HK: Public acceptance of an issue, then later circumventing it has become one of the hallmarks of the relationship between the Ennahda movement and its opponents and allies alike. This is a feeling that has become shared by a large part of those who voted for Ennahda in the last election. Many of those people voted for Ennahda on the grounds that its members were imprisoned and oppressed [by the former regime] and that they are “God-fearing people of principle.”

However, it has become clear that they abandoned all of their promises and that security and social conditions have become worse. In this regard, one can recall the previous events in which Ennahda wasted a great deal of time and caused a great deal of stress: after it had clung to the idea of including Sharia in the text of the Constitution for many long months, it formally abandoned the idea. The same thing happened in regards to their final position about the principle of equality between women and men in the Constitution: the movement was forced to retreat before the mass female uprising and the huge protests in the summer of 2012 that took place in order to express opposition to the idea of complementarity between men and women instituted in the Constitution.

It is possible to interpret the latest change in position by the Islamist party -- i.e., its acceptance of the solution suggested by civil society -- as part of the same trend.  This change in position also took place in light of finding who caused the political assassinations and who was behind the ongoing terrorist operations in the Chaambi Mountains, or the ambushes and killing of soldiers that led to the slaughter of nine members of the Tunisian army.

FF:  With the lack of trust between the Islamist Ennahda Party and its opponents, how is it possible for them to arrive at a specific agreement?  Have there been any efforts made by any of the parties to establish trust between the interlocutors?

HK: Yes, it is indisputable in Tunisia today that the lack of security has created feelings of uncertainty and fear of the other. This is a feeling that divides society and generates many fears surrounding negative developments that could occur after the emergence of negative indicators, some of which have been listed. There is no doubt that the national dialogue remains the only option for the country to be able to overcome its crisis and that success has become an urgent necessity. It is possible to consider it a national duty incumbent upon every political party and social organizations to persevere in order to lead the country out of the political, economic, and security dilemmas that it has experienced since the Islamist party came to power in October 2011.

Fortunately, Tunisia contains, and has for a long time, social organizations like the UGTT, the Tunisian League for the Defense of Human Rights, and other organizations that still enjoy substantial credibility and impartiality. That is what makes these four organizations capable of playing a mediating role to convince all of the parties of the need to understand the rules of the democratic process and accept its conditions. It is these organizations that can force all of the parties to change their tone of speech, debate, and accusations when points of contention come up, or what the Secretary General of the UGTT Hussein al-Abassi describes as the necessity to “distance [ourselves] from involuntary speech.” No wonder these organizations sponsoring the dialogue have succeeded in convincing the different political parties to discuss the necessity of practical steps toward implementing its provisions starting on October 23. This announcement came just one day after the country witnessed a new terrorist attack on the evening of Thursday, October 17, in which a group of men from the security forces were killed in the Goubellat region, about 70 kilometers from the capital.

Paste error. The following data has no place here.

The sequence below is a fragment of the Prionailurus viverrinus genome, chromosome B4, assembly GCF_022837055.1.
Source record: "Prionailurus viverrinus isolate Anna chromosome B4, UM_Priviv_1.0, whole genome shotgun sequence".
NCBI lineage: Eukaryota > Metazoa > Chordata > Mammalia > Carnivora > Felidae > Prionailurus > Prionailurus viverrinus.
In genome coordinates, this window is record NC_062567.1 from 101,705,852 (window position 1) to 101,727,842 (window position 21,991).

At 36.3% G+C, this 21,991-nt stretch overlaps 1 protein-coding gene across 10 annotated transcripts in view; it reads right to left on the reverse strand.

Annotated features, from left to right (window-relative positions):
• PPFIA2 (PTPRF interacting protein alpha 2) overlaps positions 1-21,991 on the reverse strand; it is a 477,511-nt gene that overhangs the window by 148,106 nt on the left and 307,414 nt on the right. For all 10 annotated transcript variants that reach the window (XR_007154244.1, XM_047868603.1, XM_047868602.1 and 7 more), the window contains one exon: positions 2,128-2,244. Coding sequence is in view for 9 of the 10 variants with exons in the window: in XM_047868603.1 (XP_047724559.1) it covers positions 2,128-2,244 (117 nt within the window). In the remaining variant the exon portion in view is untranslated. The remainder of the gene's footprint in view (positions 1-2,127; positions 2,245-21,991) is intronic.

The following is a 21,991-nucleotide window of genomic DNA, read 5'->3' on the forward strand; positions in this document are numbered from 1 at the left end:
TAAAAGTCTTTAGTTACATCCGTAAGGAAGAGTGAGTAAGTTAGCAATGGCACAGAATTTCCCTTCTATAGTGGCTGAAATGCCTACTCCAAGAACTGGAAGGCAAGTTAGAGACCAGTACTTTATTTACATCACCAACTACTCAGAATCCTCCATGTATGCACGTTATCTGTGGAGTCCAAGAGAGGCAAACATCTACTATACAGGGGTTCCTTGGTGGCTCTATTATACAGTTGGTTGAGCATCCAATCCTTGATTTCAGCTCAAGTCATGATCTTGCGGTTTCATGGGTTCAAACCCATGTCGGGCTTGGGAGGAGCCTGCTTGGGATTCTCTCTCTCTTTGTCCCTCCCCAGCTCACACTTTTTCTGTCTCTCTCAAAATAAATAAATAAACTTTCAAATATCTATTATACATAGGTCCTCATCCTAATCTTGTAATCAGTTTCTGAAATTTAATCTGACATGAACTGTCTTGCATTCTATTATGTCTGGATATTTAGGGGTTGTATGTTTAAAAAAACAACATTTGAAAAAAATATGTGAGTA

FF:  What are the goals that Ennahda seeks to achieve through the talks?  What are its opponents’ goals?

HK: The objective of the talks was specified in the initiative that was announced by the quartet and presented to the political parties during the preliminary consultations that began in late July.  The timing of these talks also relates to the events of the most recent part of the transitional period, in which two successive governments (the al-Jebali government and the Laarayedh government) failed to complete the tasks that had been entrusted to them, the first of which is the completion of the long-awaited Constitution. The other tasks included the passing of an election law, the formation of an independent electoral commission to oversee elections, and the setting of a date for these elections that had been agreed upon by all parties. Given the stifling crises that the country is experiencing, the duty presented to each of the organizations is to assign these tasks to a competent, nonpartisan government whose members will not run in the next elections, but all political parties and organizations will gather around it.

Throughout the preliminary consultations and the statements that followed, we noticed the interest of the opposition to make reasonable concessions in order to hasten the start of the dialogue. The opposition abandoned their demand that the Constituent Assembly should be dissolved and said that the government could resign after three weeks, even though it had previously demanded that it resign before the start of the national dialogue. What is important to the opposition is harmony with the initiative of the sponsoring organizations.